Example:

../_images/factory_delegation.png
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"""`Factory` providers delegation example."""

import collections

import dependency_injector.providers as providers


Photo = collections.namedtuple('Photo', [])


class User(object):
    """Example user model."""

    def __init__(self, photos_factory):
        """Initializer."""
        self.photos_factory = photos_factory
        self._main_photo = None

    @property
    def main_photo(self):
        """Return user's main photo."""
        if not self._main_photo:
            self._main_photo = self.photos_factory()
        return self._main_photo


# Defining User and Photo factories using DelegatedFactory provider:
photos_factory = providers.DelegatedFactory(Photo)
users_factory = providers.DelegatedFactory(User,
                                           photos_factory=photos_factory)

# or using Delegate(Factory(...))

photos_factory = providers.Factory(Photo)
users_factory = providers.Factory(User,
                                  photos_factory=providers.Delegate(
                                      photos_factory))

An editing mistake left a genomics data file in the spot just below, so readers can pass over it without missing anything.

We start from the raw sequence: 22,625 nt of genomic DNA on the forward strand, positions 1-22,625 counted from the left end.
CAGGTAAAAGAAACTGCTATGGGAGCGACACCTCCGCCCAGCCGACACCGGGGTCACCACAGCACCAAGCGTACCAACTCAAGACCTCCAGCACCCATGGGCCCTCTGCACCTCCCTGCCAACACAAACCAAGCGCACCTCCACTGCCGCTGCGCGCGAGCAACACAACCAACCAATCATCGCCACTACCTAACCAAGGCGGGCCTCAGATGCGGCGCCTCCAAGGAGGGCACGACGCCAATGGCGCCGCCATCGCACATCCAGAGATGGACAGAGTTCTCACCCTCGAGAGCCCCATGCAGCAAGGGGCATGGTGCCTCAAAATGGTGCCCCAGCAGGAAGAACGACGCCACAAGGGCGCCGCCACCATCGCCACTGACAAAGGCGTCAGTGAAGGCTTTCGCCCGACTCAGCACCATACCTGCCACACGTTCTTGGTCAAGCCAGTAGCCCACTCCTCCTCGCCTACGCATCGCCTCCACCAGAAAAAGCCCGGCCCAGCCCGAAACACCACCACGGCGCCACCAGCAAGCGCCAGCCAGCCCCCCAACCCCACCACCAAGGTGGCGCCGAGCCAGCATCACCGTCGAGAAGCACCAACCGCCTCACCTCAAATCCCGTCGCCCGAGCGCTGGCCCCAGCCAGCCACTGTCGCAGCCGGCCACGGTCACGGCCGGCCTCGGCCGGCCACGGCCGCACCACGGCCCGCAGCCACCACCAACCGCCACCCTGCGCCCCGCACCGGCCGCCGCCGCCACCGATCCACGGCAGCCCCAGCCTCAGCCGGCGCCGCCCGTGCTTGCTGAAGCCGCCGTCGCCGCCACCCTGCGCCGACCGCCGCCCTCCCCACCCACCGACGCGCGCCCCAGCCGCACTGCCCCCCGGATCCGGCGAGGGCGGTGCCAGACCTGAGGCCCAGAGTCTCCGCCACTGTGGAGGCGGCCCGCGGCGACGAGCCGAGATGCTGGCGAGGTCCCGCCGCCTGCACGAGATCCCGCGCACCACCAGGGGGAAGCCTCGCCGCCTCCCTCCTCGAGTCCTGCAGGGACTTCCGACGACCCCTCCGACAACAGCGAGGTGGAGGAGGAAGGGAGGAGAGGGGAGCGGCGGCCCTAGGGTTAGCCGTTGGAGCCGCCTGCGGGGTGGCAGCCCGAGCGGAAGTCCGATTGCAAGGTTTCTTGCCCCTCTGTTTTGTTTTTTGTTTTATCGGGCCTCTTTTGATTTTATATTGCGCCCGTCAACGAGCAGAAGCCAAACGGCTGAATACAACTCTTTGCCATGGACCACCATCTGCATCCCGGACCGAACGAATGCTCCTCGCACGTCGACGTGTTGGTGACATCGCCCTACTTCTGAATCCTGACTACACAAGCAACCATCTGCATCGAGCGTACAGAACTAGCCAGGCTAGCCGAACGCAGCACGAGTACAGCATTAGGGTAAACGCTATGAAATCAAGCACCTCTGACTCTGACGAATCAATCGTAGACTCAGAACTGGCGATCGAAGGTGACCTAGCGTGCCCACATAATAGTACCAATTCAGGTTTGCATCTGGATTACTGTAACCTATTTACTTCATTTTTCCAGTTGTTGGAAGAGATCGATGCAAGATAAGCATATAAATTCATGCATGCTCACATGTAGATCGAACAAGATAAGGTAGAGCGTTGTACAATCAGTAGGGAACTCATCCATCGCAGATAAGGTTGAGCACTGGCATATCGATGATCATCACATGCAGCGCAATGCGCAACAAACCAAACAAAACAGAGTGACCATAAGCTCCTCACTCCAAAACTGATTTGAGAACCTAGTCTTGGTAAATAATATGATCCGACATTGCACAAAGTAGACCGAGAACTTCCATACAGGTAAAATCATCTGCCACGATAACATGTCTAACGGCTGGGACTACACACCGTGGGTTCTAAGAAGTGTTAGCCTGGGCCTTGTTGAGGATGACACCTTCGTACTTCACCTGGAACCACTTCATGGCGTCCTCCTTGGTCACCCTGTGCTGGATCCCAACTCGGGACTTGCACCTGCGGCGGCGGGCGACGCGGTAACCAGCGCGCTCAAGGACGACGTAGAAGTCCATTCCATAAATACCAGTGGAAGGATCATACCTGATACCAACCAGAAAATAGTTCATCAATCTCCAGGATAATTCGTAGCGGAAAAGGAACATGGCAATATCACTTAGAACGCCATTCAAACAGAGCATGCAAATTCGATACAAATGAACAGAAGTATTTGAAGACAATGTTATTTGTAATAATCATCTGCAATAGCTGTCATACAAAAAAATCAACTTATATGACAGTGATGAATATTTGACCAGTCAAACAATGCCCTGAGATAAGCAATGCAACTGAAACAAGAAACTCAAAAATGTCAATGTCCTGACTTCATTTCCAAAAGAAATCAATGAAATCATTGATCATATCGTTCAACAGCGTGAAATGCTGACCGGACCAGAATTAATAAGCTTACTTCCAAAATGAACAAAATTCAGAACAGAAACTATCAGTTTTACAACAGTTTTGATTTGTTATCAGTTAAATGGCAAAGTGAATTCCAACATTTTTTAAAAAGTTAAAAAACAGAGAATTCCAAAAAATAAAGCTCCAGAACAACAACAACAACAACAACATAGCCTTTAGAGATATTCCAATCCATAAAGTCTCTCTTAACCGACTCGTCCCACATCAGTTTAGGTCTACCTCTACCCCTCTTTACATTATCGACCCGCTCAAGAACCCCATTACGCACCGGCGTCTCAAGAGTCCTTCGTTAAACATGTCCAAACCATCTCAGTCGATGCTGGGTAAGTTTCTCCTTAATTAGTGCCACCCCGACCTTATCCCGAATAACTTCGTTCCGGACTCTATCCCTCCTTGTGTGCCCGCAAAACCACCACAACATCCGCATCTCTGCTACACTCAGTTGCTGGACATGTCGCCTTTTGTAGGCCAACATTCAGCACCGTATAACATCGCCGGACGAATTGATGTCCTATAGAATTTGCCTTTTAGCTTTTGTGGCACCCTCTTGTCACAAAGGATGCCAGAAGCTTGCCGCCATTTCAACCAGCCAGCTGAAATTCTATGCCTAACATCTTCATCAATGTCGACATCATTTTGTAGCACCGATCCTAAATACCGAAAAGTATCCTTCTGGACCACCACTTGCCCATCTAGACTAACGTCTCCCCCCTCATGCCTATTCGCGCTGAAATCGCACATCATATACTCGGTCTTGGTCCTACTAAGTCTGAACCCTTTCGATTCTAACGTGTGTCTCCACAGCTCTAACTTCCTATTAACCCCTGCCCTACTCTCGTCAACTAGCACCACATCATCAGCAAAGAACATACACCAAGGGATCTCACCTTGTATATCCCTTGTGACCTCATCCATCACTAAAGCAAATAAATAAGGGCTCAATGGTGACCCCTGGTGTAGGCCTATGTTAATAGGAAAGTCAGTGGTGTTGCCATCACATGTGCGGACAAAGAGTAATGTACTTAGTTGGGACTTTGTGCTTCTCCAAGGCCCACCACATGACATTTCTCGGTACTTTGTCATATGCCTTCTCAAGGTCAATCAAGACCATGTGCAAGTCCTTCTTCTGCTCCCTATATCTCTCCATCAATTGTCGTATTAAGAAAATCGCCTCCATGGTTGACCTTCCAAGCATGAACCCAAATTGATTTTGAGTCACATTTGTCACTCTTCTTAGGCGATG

# or using Factory(...).delegate()

photos_factory = providers.Factory(Photo)
users_factory = providers.Factory(User,
                                  photos_factory=photos_factory.delegate())


# Creating several User objects:
user1 = users_factory()  # Same as: user1 = User(photos_factory=photos_factory)
user2 = users_factory()  # Same as: user2 = User(photos_factory=photos_factory)

# Making some asserts:
assert isinstance(user1.main_photo, Photo)
assert isinstance(user2.main_photo, Photo)

# or using Factory(...).provider

photos_factory = providers.Factory(Photo)
users_factory = providers.Factory(User,
                                  photos_factory=photos_factory.provider)


# Creating several User objects:
user1 = users_factory()  # Same as: user1 = User(photos_factory=photos_factory)
user2 = users_factory()  # Same as: user2 = User(photos_factory=photos_factory)

# Making some asserts:
assert isinstance(user1.main_photo, Photo)
assert isinstance(user2.main_photo, Photo)

Factory providers specialization